Escaping the burnout blues

Photo courtesy of Blake Israel

The feeling of emptiness is intense and unyielding. Every single day, we wake up, go to class, do our work, eat, drink and go to sleep. We spend time with our friends, talk to our family and work hard. 

But the repetitive nature of this practice gets old very quickly. The sources of enjoyment in our lives become tiresome and drab. The only thing worth doing is schoolwork because there is no choice, and that too moves onto the backburner. Waking up, eating and sleeping becomes the priority. The phrase “I’m just tired” becomes a daily mantra. This terrible phenomenon is burnout.

Personal mental health struggles aside, burnout is the thing to fear most in college (other than an STD, of course). With the workload that Tech professors saddle students with coupled with the pressures of the corporate/business world, there is no question that students feel pressure to take on more and more commitments to build their resumes and portfolios. 

Engineering and computer science students juggle their time-consuming schoolwork, internship preparation and applications, organizations, and more. Pre-med students juggle their clinical hours, research positions, volunteering, etc., all on top of their course loads.

This push for high achievement has only exacerbated the competitive nature of opportunities, both within the Institute and out. In the generations before, this level of all-consuming work was not required of students, especially this far prior to entering the workforce. The need for extracurricular activities, internships and jobs to bolster a portfolio was not as intense as it is now. 

Students continually bite off more than they can chew and consequently work themselves to the bone in order to complete all of their work. 

Some students find the quality of their work diminishing, which, in a world where academic validation is a source of drive, can be very discouraging and tough for students
to stomach.

 Tech, unsurprisingly, is not free of guilt for furthering this issue. Professors are often cruel with the out-of-class work they require of students. 

From time-consuming weekly lab reports to egregiously long problem sets, some professors make courses far more difficult than they need to be. Students cannot withdraw from classes after the deadline, which sometimes is even before the first exam scores have released. Even if a student does withdraw in time, their transcript is given the scarlet letter of “W.” These are all sources of unnecessary stress and worry for students who are simply trying to make their way in a fast-paced, highly competitive academic environment. They should be supported and upheld, not suffocated and diminished.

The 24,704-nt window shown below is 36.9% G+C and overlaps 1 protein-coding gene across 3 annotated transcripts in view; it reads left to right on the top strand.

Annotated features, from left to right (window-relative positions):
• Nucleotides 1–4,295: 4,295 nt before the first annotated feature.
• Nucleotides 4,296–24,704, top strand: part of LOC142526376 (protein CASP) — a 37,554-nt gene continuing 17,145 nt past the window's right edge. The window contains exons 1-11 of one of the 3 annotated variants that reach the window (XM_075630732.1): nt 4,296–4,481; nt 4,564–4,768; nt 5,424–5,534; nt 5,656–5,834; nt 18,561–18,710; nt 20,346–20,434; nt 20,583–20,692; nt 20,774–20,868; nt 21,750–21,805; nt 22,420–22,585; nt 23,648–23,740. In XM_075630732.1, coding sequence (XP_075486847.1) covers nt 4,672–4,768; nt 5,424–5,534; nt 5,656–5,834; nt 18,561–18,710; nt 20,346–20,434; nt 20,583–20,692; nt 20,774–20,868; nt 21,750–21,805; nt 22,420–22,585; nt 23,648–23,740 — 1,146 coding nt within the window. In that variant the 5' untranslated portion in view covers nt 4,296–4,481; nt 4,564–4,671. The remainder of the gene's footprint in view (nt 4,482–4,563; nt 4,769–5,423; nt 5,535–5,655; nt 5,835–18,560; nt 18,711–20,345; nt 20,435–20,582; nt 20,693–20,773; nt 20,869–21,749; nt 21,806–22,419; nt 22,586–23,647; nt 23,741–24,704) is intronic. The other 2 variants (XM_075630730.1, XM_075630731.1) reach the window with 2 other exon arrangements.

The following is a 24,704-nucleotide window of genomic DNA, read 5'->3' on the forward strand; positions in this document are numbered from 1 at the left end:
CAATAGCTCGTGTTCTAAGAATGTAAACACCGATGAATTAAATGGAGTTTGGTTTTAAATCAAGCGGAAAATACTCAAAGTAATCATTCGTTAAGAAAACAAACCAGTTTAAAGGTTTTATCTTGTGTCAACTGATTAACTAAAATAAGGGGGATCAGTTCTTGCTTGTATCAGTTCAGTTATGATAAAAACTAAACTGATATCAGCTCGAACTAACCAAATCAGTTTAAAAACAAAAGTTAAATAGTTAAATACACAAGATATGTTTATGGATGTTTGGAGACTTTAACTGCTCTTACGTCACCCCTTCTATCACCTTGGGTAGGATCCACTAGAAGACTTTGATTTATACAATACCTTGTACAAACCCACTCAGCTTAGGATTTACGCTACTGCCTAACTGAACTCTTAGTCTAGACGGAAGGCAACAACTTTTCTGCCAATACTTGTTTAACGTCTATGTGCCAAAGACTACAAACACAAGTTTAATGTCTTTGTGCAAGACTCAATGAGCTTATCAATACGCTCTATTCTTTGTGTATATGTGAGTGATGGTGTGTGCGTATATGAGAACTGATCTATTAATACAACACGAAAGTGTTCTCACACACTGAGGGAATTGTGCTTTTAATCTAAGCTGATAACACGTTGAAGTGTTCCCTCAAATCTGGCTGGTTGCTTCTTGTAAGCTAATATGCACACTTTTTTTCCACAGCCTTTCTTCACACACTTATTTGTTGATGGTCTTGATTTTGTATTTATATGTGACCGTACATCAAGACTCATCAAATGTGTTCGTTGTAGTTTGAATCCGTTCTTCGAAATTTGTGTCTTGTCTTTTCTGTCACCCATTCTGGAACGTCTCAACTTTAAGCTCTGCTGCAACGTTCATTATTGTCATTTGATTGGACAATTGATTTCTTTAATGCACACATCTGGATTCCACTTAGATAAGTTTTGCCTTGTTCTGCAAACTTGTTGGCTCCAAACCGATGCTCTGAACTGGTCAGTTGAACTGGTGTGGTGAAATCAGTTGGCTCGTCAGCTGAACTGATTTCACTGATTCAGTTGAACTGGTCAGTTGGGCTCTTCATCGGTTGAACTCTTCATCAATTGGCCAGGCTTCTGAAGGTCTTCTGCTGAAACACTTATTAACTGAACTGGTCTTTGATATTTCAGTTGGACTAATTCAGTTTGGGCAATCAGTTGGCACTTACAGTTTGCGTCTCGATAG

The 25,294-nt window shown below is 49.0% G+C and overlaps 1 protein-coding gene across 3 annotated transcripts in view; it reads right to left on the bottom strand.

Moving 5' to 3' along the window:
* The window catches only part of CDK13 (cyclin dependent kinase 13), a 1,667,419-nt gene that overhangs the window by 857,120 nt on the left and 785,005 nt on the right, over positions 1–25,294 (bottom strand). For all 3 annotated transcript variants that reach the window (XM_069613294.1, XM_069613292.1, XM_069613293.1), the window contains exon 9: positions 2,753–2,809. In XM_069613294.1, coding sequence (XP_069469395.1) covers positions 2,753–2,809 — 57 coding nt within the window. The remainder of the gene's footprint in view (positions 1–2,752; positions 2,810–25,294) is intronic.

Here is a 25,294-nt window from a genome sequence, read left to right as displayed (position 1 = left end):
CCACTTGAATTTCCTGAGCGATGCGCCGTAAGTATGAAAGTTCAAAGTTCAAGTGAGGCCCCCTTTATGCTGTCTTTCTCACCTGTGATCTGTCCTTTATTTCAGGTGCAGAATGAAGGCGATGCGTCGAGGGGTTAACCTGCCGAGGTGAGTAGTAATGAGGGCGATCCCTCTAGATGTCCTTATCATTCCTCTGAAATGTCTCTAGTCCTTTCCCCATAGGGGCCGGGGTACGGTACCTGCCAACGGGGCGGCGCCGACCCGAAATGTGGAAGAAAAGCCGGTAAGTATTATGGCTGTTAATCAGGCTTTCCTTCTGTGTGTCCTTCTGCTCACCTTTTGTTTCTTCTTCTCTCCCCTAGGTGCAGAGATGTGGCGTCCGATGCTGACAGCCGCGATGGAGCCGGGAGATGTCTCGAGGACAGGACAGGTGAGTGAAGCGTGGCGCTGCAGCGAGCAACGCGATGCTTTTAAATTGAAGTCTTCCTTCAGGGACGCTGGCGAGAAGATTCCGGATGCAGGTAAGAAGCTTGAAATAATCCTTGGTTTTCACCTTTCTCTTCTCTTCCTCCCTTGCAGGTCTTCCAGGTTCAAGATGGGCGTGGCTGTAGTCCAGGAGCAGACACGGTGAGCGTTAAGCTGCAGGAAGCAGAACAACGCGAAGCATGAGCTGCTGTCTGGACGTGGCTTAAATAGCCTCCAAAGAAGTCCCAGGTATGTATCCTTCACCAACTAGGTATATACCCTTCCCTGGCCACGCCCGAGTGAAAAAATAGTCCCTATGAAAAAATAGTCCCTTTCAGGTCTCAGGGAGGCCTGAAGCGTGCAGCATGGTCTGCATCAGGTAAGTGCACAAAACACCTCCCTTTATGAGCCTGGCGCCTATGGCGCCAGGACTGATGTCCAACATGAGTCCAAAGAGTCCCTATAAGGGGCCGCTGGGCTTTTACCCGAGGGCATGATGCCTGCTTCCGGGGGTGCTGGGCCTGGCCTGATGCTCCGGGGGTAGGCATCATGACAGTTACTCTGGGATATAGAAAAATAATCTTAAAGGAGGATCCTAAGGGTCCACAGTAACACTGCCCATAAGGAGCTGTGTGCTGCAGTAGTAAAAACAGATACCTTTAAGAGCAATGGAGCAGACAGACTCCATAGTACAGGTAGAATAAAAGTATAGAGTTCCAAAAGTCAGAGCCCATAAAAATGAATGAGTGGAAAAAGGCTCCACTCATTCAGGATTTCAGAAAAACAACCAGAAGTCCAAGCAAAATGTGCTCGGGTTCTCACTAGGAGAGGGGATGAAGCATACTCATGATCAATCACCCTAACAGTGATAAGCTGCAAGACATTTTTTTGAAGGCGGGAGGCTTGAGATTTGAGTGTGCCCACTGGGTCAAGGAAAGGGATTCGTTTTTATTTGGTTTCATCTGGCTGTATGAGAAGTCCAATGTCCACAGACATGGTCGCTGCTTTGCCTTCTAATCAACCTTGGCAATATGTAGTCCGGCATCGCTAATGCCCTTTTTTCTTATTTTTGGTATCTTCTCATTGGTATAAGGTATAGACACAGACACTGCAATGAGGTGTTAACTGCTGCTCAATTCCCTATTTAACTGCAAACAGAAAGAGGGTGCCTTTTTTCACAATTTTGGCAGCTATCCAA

So what can be done to combat burnout in a personal context? Can it even be overcome in the environment cultivated by our school? It is up to the individual to decide that for themselves. They must decide whether they are willing to take measures to improve their quality of life in order to push back against the effects of burnout. It is not that they must choose between a life of enjoyment and one of focused working but a combination of both
in moderation.

We all need balance in our lives. It is the only way to prevent burnout or at least stem its effects. Pursuing and discovering hobbies is one way to enjoy time in between classes or to relax in the nights. Allowing oneself the ability to breathe between the stresses of class and career work is imperative to living a
balanced life. 

There is no one way to deal with burnout; it varies from person to person. Indeed, the “work hard, play hard” mentality is only a path to exhaustion and burnout. But, if you are anything like me, you will ignore all of this information and do it anyways. Welcome back to Tech!